This morning, VA announced it is extending service-connected presumptions for Agent Orange exposure to cover Parkinson's Disease, ischemic heart disease, B cell leukemias, and hairy cell leukemia. VA's announcement is available on the AMVETS National Web site.
AMVETS, which represents thousands of Vietnam veterans around the country, still views the Agent Orange debacle as a major blemish for the VA and DoD, but AMVETS leaders say they are proud to see a fellow Vietnam veteran, VA Secretary Eric Shinseki, taking the issue seriously.
"It wasn't until 1991 that the government finally recognized the horrific effects of Agent Orange on our veterans," said AMVETS Executive Director Jim King, a Marine Corps veteran of Vietnam. "At this point, it was already far too late for some. But as more information has become public about the dangerous defoliant over the years, the veterans' community has made strides in care for those who were exposed. With today's announcement, Secretary Shinseki further demonstrated his commitment to ensuring that Vietnam veterans receive the care and compensation they deserve for the horrible conditions that resulted from Agent Orange exposure."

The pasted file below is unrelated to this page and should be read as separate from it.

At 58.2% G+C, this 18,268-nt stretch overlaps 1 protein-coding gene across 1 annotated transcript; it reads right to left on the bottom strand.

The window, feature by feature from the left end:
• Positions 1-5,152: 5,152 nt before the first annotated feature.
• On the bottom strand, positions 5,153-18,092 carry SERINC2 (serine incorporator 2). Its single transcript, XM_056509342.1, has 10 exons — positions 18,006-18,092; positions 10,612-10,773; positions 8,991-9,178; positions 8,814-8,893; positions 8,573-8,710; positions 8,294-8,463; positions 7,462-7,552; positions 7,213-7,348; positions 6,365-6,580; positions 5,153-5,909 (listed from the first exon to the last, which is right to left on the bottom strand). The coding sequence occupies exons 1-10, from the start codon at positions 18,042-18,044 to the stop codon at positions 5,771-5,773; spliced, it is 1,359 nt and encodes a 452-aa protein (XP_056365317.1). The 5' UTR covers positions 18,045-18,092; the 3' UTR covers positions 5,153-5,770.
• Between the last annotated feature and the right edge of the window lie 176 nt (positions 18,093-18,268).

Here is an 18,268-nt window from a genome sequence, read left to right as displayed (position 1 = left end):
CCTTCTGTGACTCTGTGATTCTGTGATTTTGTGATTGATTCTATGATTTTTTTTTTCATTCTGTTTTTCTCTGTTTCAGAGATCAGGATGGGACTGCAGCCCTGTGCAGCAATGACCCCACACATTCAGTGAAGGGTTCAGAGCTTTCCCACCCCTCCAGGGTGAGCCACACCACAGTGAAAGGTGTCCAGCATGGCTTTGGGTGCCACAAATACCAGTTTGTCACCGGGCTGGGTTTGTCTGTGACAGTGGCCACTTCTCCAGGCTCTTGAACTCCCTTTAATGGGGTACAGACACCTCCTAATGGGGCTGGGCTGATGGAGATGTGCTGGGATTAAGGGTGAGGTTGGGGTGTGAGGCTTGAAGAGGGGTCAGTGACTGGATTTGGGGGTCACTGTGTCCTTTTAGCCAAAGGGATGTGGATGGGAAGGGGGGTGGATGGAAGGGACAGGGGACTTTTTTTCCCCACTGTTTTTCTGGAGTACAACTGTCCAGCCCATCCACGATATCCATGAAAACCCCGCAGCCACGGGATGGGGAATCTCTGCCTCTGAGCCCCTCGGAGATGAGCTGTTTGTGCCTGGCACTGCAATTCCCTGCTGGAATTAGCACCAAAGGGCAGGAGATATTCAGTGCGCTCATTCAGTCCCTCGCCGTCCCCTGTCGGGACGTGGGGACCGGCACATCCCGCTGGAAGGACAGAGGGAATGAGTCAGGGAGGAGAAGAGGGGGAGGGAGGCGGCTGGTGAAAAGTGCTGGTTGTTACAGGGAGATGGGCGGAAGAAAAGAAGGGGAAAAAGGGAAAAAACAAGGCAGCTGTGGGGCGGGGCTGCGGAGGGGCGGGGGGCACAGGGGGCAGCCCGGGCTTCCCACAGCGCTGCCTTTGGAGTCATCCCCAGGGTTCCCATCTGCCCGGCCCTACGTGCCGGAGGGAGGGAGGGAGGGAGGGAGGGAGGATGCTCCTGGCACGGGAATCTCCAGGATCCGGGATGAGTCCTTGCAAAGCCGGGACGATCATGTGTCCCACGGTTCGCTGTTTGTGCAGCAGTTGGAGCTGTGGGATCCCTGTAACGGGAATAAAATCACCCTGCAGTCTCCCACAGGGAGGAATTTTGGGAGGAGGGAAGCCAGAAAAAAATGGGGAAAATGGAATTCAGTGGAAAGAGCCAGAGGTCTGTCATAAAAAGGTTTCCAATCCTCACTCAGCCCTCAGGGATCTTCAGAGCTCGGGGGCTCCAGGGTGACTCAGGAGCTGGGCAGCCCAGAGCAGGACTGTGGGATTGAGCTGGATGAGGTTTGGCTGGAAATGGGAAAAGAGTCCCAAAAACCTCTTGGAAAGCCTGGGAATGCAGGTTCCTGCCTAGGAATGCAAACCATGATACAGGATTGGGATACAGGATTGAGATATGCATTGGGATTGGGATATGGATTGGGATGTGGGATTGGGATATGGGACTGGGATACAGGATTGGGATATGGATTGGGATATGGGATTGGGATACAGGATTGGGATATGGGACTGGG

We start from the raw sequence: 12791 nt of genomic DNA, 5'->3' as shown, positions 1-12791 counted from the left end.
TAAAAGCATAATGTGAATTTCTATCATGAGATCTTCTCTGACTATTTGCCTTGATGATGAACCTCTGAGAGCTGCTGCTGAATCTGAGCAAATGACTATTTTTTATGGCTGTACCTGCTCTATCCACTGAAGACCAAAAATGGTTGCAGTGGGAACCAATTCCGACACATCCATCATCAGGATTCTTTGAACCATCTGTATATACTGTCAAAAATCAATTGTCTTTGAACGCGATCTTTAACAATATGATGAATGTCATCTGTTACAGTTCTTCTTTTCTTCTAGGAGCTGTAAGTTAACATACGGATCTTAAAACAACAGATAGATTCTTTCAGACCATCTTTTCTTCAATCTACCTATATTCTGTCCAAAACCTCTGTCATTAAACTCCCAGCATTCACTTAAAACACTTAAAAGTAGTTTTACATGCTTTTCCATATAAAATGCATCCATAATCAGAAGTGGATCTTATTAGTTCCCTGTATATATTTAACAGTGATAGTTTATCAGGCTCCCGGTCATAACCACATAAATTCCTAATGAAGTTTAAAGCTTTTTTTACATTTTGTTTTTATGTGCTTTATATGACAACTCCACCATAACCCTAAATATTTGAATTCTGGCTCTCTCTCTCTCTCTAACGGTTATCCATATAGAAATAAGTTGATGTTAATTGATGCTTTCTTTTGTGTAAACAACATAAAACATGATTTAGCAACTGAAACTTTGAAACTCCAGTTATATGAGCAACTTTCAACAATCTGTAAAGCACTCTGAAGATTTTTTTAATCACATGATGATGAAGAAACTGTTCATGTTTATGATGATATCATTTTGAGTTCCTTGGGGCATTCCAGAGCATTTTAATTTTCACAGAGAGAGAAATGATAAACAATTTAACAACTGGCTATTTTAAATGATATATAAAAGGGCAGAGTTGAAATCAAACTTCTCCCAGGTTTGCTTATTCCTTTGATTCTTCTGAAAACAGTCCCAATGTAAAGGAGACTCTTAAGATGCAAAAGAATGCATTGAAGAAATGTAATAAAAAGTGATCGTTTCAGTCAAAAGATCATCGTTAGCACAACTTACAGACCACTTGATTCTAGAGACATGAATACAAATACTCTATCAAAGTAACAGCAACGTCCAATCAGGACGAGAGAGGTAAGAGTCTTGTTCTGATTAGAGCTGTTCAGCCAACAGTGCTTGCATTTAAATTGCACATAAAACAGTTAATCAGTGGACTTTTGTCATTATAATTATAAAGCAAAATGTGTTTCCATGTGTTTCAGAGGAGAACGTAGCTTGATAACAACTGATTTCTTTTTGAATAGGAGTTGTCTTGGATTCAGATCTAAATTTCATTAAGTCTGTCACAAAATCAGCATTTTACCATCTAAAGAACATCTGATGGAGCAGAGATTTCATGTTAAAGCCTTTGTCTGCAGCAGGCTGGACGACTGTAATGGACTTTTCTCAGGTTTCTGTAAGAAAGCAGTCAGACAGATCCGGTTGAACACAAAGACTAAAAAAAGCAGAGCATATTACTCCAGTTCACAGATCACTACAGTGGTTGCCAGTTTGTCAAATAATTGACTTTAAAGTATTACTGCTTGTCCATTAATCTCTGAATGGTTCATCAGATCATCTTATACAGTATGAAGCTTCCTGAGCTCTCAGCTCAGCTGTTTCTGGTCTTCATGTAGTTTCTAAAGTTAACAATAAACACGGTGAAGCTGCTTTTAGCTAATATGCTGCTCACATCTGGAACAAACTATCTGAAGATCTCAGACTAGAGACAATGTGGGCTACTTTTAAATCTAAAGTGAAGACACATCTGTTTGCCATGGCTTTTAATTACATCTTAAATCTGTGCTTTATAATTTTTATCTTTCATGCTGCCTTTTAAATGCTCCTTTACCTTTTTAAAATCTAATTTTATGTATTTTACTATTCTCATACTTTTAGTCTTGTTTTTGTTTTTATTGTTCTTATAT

Today, 15 health conditions are presumed to be linked to Agent Orange exposure, meaning that Vietnam veterans suffering from these conditions are entitled to service-connected compensation and health care through VA without needing to provide additional evidence--an often daunting task for veterans so far removed from a conflict.
AMVETS leaders, recognizing similarities between Agent Orange and several potential maladies facing today's veterans, are keeping a close eye on issues such as burn pit-related respiratory issues, certain cancers, and traumatic brain injuries to ensure that today's veterans do not need to wait decades for proper care and acknowledgment.